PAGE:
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Opinion | We can’t fix Lake Erie until we force farmers to stop polluting

This week at Adrian College in Lenawee County, the new head of Michigan’s agriculture and rural development agency took the stage for a keynote speech on Lake Erie pollution, which – very long story short – isn’t getting better.

Black and white woman headshot.
Carrie La Seur is the new legal director at For Love of Water (FLOW), a Traverse City-based nonprofit devoted to protecting the Great Lakes.

Director Tim Boring brags that Michigan spends $50 million a year on nutrient reduction, watershed management and farmland conservation projects in an attempt to improve water quality, but the 2022 algae bloom was worse than the 2008 baseline. 

These are not numbers that should make anyone feel good – except those on the receiving end of $50 million a year. It’s an admission that throwing money at this problem is never going to work.

“Phosphorus going to Lake Erie is kind of a thing,” Director Boring acknowledges. “We’re still applying fertilizers at rates in excess of fertilizer recommendations,” and “putting too much manure in too few places.” After decades of costly efforts to persuade the ag sector, ever so gently, to keep manure out of public waterways, Director Boring’s big shift in direction is this: “We’re going to have to provide substantial economic incentives to farmers to do things in different ways.” 

Wait a minute. If paying farmers to improve water quality works and Michigan has spent over half a billion dollars on it since 2010, what went wrong? 

The answer isn’t exactly a state secret. As Gov. Gretchen Whitmer told FLOW in 2020, “Agricultural commodity groups have been unwilling to work with my Administration to ensure that the state’s largest animal farms responsibly manage their manure, prevent winter runoff, and make sure pollutants are not overapplied on agricultural fields.” The result, after huge dumps of taxpayer money into the ag sector, is an unabated river of manure flowing into the Great Lakes.

Shelby Burlew, a program “verifier,” described the totally voluntary Michigan Agriculture Environmental Assurance Program (MAEAP) (a bargain at $3M a year), which entices farmers into implementing water protection measures like buffer strips. You might wonder how Burlew verifies that this $3M expense results in water quality improvement. The short answer is, she doesn’t. That’s not her job. “Success and progress looks like farmer participation,” says Burlew. It’s getting farms from “yes I’m interested to all the way verified in the program.” There are exactly zero quantifiable metrics related to water quality, only gold-plated participation trophies.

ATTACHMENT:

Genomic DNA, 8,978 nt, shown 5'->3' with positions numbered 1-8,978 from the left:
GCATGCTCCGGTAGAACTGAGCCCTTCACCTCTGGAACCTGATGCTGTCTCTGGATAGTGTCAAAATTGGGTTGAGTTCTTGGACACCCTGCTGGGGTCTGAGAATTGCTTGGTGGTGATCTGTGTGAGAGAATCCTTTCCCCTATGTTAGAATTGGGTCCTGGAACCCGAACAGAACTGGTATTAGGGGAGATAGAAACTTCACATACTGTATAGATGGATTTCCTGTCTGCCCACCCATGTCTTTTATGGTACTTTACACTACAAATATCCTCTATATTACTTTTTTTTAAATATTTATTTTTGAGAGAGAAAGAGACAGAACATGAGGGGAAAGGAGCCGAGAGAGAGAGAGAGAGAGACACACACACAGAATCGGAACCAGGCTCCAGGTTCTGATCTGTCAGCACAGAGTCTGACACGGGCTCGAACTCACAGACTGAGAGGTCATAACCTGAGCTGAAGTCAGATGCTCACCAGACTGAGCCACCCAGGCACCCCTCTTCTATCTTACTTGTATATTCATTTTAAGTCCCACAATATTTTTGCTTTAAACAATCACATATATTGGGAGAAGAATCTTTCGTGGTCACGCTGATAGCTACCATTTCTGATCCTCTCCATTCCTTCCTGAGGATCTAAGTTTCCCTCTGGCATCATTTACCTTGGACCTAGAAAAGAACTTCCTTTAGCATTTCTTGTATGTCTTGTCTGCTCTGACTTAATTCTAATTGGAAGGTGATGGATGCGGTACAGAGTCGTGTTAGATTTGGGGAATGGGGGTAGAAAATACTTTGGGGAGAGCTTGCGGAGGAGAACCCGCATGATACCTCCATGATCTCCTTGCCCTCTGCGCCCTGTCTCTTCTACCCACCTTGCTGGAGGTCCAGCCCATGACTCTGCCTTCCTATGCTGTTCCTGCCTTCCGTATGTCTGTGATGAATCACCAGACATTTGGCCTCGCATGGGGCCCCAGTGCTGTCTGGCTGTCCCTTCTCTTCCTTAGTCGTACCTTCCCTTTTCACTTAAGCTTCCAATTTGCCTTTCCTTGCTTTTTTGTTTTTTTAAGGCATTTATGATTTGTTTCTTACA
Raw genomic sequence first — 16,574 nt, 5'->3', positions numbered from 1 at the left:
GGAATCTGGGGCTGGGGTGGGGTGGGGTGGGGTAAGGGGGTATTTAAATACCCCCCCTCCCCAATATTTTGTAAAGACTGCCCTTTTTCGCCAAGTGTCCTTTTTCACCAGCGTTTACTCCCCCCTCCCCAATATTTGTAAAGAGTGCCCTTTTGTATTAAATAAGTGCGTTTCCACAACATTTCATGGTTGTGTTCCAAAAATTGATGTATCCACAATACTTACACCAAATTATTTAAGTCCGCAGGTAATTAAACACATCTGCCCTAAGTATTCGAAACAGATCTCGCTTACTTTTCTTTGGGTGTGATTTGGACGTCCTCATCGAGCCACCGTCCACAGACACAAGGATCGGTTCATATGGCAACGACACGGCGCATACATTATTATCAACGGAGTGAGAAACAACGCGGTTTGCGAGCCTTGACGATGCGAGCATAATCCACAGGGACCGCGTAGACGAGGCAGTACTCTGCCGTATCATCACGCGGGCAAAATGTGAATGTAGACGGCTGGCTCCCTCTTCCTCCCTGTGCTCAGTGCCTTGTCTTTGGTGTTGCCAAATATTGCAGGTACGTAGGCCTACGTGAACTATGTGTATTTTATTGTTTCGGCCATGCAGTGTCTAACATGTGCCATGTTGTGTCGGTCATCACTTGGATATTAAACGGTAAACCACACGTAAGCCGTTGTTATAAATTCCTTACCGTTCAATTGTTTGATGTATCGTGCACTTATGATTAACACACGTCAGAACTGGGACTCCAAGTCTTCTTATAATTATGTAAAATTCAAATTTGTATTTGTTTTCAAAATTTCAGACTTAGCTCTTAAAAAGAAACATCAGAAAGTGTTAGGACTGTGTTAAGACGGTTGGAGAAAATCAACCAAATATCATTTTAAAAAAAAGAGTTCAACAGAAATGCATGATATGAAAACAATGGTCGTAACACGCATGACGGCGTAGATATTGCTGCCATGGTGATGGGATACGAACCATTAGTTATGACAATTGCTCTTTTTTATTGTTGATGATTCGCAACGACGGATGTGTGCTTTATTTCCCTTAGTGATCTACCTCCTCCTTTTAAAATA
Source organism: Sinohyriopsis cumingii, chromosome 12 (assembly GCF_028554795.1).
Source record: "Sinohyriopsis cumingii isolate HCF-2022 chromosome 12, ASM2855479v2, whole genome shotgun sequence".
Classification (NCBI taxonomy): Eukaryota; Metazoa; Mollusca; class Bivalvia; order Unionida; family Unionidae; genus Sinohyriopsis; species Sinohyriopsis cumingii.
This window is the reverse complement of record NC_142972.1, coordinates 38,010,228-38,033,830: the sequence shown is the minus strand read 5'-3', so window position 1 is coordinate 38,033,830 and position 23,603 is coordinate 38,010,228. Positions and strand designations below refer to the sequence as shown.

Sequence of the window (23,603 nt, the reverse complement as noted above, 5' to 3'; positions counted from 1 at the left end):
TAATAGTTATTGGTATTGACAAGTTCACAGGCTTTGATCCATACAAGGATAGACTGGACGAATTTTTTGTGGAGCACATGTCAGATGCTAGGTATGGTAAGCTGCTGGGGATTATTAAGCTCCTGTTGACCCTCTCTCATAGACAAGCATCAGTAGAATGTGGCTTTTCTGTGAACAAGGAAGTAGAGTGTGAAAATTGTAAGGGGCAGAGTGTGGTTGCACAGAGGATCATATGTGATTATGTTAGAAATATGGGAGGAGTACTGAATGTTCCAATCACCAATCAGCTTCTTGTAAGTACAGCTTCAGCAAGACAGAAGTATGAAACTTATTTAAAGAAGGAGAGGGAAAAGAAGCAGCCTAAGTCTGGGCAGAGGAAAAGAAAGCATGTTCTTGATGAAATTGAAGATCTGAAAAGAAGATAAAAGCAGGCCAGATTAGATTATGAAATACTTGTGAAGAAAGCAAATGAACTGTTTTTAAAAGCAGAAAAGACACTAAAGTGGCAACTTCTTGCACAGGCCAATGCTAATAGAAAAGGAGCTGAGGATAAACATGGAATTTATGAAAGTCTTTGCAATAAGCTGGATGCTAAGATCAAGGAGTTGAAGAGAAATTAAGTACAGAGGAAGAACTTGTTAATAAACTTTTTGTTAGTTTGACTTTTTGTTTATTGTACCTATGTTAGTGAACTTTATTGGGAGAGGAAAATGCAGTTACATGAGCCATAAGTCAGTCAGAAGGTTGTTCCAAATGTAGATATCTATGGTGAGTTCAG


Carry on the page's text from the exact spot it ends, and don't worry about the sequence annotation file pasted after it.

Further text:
If you want to know if the farmer next to you is taking any measures to keep field applied manure out of your local river and she doesn’t want to tell you, your only recourse is to go pound sand, pray, and of course, keep paying your taxes. Those fancy artificial wetlands don’t build themselves, and they only work until they’re choked with phosphorus.

It works like this. Farmers apply more manure and other fertilizer than the soil can absorb, to make absolutely sure that they’re getting the last fraction of a bushel possible in yields. Also because there’s a lot of manure to get rid of. A mountain of data tells us so. The fields are comprehensively plumbed with “drainage tiles,” a perforated pipe that carries away water to turn wetlands into farmland. New remote sensing research shows that 89 percent of pollutants flowing out of tile lines are carried by rain. 

It makes sense that spreading manure above drains would fill those drains with manure every time it rains, and that manure would run downhill toward bigger water. A child would understand. Yet we continue to talk about the need to educate farmers, as if they’re children. As if they can’t be held accountable.

Cities have to meet Safe Drinking Water Act standards and dispose of sewage sludge under strict regulation. Phosphorus removal by cities has achieved over half of Michigan’s responsibility for Lake Erie phosphorus reductions by 2025. According to Majid Khan, Great Lakes Water Authority Director of Wastewater Operations, phosphorus from upstream non-point sources is more than twice what greater Detroit receives in its sewage. End-of-pipe sources are 5-10 percent of phosphorus loading. The other 90 percent is flowing out of fields.

A transfer of wealth is happening. The median household income in Detroit, which gets hit with rate increases to process that river of manure, is $34,000. Net farm income on a Michigan dairy farm was $234,000 in 2019 – and that doesn’t touch the profitability of meat processors and the corporate end of the industry. 

Director Boring says all we need are a few tweaks here and there, but no real change to the model of shoveling money into farm country with no accountability. It turns out that farmers aren’t the ones being treated like naive children. It’s the rest of us chumps.

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